Chef Jia Cui cooks Little Pot Mixian. (Dayna Smith/For The Washington Post)

Diners in the narrow space. (Dayna Smith/For The Washington Post)

The small-plates menu, including a separate one for seasonal bites, has a few dishes that will impress you with their simplicity. The clean, watery crunch of sliced cucumbers is offset with a savory swirl of sweet soybean paste cut with chile vinegar, the combination totally irresistible. A small plate of shredded Asian pear and pickled radish, both invigorated with lemon juice and zest, pops with tartness and sweetness in equal measures, a Chinese lemonade that you eat with chopsticks.

The servers may sometimes act as shy as the noodles in those soupy bowls. There’s a reason for that: The wait staff are students from T.C. Williams High School — “Remember the Titans”! — and they’re part of Li’s plan to use her business as a vehicle to help others in the community. The students’ unflappable personalities seem to fit right in at Yunnan by Potomac. They’re not too exuberant. They’re not too gruff. They would appear to be further evidence — much like the restaurant where they work — that happiness doesn’t reside in life’s extremes, but in a sweet middle ground of moderation.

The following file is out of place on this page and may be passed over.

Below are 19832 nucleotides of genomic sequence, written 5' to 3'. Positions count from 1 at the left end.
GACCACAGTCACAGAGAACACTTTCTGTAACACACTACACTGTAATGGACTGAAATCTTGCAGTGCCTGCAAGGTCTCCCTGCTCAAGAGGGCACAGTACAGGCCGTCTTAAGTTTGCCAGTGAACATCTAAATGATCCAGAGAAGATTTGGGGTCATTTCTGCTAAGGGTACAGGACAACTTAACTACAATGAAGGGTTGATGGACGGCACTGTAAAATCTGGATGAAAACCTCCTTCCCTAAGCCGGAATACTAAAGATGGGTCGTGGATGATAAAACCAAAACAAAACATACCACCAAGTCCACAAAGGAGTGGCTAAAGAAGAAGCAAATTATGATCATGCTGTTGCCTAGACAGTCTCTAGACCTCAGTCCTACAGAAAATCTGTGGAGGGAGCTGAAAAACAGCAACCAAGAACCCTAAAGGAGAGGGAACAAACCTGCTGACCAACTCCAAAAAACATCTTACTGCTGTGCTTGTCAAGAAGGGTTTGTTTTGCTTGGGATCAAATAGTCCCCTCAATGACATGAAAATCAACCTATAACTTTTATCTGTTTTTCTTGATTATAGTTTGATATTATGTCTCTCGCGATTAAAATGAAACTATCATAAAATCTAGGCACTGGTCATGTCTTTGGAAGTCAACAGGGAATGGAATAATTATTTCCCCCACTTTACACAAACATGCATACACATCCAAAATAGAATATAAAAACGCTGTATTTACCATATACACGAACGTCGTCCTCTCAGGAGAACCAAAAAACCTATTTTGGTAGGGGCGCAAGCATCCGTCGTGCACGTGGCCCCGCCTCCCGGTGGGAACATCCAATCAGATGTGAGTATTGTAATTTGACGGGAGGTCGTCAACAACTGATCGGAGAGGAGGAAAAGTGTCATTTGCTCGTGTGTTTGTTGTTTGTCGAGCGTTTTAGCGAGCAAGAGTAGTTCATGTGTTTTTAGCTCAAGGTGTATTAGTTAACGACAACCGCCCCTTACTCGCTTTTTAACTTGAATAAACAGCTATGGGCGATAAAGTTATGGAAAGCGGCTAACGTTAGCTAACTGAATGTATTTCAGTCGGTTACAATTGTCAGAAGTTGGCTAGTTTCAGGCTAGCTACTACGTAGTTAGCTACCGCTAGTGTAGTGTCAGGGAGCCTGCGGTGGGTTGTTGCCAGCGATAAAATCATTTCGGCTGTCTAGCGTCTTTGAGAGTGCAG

If you go
Yunnan by Potomac

814 N. Fairfax St., Alexandria, Va., 571-699-3935, yunnanbypotomac.com.

Hours: Lunch: 11:30 a.m. to 2:30 p.m. Tuesday through Thursday; 11:30 to 3 p.m. Friday through Sunday; dinner: 5:30 to 9 p.m. Tuesday through Thursday; 5:30 to 10 p.m. Friday through Sunday.

Prices: $4 to $11 for small plates; $15 for mixian bowls.